Justice Ginsburg, writing for a 5:4 majority, answers that the House does not have standing to sue—either as a representative of the whole State or simply by itself—and therefore tosses the appeal. Ginsburg first debunks the House’s argument that it can appeal on behalf of the State. It is well settled that a “State has standing to defend the constitutionality of its [own] statute,” and, thus, “the State itself could press this appeal.” But under Virginia’s own state law, the decision of whether to appeal a civil case rests solely with the State’s Attorney General, who declined to appeal. Thus, Virginia’s House “has not identified any legal basis for its claimed authority to litigate on the State’s behalf.”

The House’s secondary argument, if it could not represent the State of Virginia, was that it could still go it alone and bring the case on its own right. But Virginia has a bicameral legislature—its House of Delegates and its Senate. Ginsburg stresses that the Court “has never held that a judicial decision invalidating a state law as unconstitutional inflicts a discrete, cognizable injury on each organ of government that participated in the law’s passage,” a sort of injury required to obtain standing (emphasis added). Therefore, Ginsburg concludes, there is “no support for the notion that one House of a bicameral legislature, resting solely on its own role in the legislative process, may appeal on its own behalf a judgment invalidating a state enactment.”

Justices Thomas, Sotomayor, Kagan, and Gorsuch joined Ginsburg’s majority opinion in what turns out to be an ideologically scrambled lineup.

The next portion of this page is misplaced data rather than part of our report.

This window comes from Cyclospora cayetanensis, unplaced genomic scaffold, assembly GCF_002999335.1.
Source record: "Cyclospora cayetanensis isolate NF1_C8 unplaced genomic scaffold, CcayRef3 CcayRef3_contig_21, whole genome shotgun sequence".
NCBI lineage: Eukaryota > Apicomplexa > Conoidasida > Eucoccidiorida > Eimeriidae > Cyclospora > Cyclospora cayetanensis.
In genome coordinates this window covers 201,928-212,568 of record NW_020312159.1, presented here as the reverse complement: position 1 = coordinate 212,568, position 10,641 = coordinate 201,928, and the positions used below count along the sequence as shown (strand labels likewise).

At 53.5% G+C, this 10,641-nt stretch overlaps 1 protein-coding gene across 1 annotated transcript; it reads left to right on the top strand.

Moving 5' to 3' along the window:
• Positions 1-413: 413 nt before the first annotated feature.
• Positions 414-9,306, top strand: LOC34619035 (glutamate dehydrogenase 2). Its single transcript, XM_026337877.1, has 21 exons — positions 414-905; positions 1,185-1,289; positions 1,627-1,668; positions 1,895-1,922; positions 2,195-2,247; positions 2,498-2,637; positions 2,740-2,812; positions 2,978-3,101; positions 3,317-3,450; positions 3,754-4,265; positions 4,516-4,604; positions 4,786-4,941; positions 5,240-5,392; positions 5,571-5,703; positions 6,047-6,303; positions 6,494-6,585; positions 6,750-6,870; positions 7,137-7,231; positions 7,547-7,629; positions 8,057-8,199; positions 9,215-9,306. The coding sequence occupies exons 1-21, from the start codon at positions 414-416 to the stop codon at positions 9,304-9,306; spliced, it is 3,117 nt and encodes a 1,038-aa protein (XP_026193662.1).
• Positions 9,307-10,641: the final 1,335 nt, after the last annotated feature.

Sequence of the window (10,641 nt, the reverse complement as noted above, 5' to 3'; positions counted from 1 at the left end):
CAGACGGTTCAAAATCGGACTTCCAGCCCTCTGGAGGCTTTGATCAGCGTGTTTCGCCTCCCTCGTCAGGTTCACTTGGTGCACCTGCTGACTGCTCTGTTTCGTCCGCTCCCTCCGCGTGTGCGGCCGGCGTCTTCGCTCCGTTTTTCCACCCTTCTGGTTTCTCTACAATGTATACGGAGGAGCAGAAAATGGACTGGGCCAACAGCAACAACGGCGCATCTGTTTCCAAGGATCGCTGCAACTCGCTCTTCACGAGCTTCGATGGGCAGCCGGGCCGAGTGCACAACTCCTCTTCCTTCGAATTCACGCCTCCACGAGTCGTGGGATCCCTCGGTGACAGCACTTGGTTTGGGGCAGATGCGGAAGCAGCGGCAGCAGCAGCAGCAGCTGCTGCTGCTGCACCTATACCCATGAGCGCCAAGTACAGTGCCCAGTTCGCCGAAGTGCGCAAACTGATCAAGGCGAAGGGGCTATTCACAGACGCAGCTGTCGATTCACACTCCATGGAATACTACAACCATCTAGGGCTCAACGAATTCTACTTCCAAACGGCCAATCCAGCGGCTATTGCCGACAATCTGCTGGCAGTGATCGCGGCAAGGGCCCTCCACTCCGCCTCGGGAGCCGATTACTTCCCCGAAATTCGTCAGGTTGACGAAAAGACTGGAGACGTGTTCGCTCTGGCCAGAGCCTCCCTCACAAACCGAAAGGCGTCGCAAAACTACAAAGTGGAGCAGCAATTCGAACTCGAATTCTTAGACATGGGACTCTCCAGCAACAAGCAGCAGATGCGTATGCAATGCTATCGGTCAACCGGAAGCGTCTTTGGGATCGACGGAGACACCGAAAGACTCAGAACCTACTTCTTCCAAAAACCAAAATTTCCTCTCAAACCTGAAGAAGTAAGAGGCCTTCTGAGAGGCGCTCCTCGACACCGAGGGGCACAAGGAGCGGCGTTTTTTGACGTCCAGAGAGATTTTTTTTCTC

Justice Alito, joined by Chief Justice Roberts and Justices Breyer and Kavanaugh, disagreed. Alito accords with Ginsburg in that Virginia’s House alone cannot appeal on behalf of the entire State, but he differs on her conclusion that the House also cannot appeal on its own right. Ginsburg concludes that the House did not suffer the required “injury in fact” to obtain standing. This is where Alito disagrees, as he argues that the lower court’s order to redraw the maps would sufficiently “harm the House in a very fundamental way.” Alito writes that a representative body like Virginia’s House exists to “represent and serve the interests of the people,” and “the way in which its members are selected has a powerful effect on how it goes about this purpose” (footnote omitted). As far as standing is concerned (not the merits of the case), “we must assume that the [original] districting plan . . . embodies the House’s judgment regarding the method of selecting members that best enables it to serve the people.” “It therefore follows,” says Alito, “that discarding that plan and substituing another inflicts injury in fact.”

Tuesday–Wednesday

The Court held no proceedings on Tuesday and Wednesday.

Thursday

Orders:

The Court issued a rare Thursday order in which it granted five cases and consolidated them into one case, Financial Oversight and Management Board for Puerto Rico v. Aurelius Investment, LLC, to be argued next term. In 2016, Puerto Rico found itself in a $110 billion heap of debt. To get the island back on its feet, Congress created the independent Financial Oversight and Management Board, which was staffed by officers whom President Barack Obama appointed before his second term ended. The officers were not, however, confirmed by the Senate. Aurelius Investment, LLC, among others, challenged the constitutionality of the officers’ appointments under the Appointments Clause of Article II, Section 2 of the Constitution. The Court will decide (1) whether their appointments were constitutional and (2) whether to apply the “de facto officer doctrine” (if it doesn’t apply it, the Court may invalidate the work of the Board thus far).

The Court also denied a petition for a stay of execution from Marion Wilson, Jr., a Georgia death row inmate. There were no noted dissents. Wilson was convicted of murder in 1997 and sentenced to death. Though he was with his friend at the murder site, Wilson had maintained that his friend had pulled the trigger and committed the crime, not him. Wilson had sought to use a new method of DNA-evidence testing, which was not available at the time of his trial, and had challenged his execution under the Eighth and Fourteenth Amendments.


Opinions:

Gundy v. United States